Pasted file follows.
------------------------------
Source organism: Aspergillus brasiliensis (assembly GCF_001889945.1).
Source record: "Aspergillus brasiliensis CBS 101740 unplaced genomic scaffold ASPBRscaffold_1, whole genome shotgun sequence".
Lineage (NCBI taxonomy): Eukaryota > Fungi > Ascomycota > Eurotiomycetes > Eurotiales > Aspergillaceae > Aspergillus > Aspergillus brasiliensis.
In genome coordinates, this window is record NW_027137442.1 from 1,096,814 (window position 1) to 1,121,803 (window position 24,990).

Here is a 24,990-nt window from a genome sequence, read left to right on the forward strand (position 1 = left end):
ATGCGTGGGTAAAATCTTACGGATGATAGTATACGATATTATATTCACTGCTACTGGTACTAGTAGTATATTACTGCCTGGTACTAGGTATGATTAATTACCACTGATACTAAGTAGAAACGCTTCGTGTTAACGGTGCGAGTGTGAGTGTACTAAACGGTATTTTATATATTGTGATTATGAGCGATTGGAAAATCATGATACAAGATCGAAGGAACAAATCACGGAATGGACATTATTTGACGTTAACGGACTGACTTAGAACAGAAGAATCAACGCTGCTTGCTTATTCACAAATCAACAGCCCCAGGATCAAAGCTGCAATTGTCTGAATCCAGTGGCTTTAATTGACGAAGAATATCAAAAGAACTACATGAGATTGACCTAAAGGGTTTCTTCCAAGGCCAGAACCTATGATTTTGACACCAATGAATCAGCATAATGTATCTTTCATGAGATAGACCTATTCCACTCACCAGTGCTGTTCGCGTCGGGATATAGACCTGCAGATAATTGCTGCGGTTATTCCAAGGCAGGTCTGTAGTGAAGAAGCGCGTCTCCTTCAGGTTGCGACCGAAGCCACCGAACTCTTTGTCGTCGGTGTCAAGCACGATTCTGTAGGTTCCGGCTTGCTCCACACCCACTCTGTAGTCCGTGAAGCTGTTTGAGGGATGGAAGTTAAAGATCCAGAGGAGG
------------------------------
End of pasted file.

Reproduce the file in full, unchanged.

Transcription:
Source organism: Aspergillus brasiliensis (assembly GCF_001889945.1).
Source record: "Aspergillus brasiliensis CBS 101740 unplaced genomic scaffold ASPBRscaffold_1, whole genome shotgun sequence".
Lineage (NCBI taxonomy): Eukaryota > Fungi > Ascomycota > Eurotiomycetes > Eurotiales > Aspergillaceae > Aspergillus > Aspergillus brasiliensis.
In genome coordinates, this window is record NW_027137442.1 from 1,096,814 (window position 1) to 1,121,803 (window position 24,990).

Here is a 24,990-nt window from a genome sequence, read left to right on the forward strand (position 1 = left end):
ATGCGTGGGTAAAATCTTACGGATGATAGTATACGATATTATATTCACTGCTACTGGTACTAGTAGTATATTACTGCCTGGTACTAGGTATGATTAATTACCACTGATACTAAGTAGAAACGCTTCGTGTTAACGGTGCGAGTGTGAGTGTACTAAACGGTATTTTATATATTGTGATTATGAGCGATTGGAAAATCATGATACAAGATCGAAGGAACAAATCACGGAATGGACATTATTTGACGTTAACGGACTGACTTAGAACAGAAGAATCAACGCTGCTTGCTTATTCACAAATCAACAGCCCCAGGATCAAAGCTGCAATTGTCTGAATCCAGTGGCTTTAATTGACGAAGAATATCAAAAGAACTACATGAGATTGACCTAAAGGGTTTCTTCCAAGGCCAGAACCTATGATTTTGACACCAATGAATCAGCATAATGTATCTTTCATGAGATAGACCTATTCCACTCACCAGTGCTGTTCGCGTCGGGATATAGACCTGCAGATAATTGCTGCGGTTATTCCAAGGCAGGTCTGTAGTGAAGAAGCGCGTCTCCTTCAGGTTGCGACCGAAGCCACCGAACTCTTTGTCGTCGGTGTCAAGCACGATTCTGTAGGTTCCGGCTTGCTCCACACCCACTCTGTAGTCCGTGAAGCTGTTTGAGGGATGGAAGTTAAAGATCCAGAGGAGG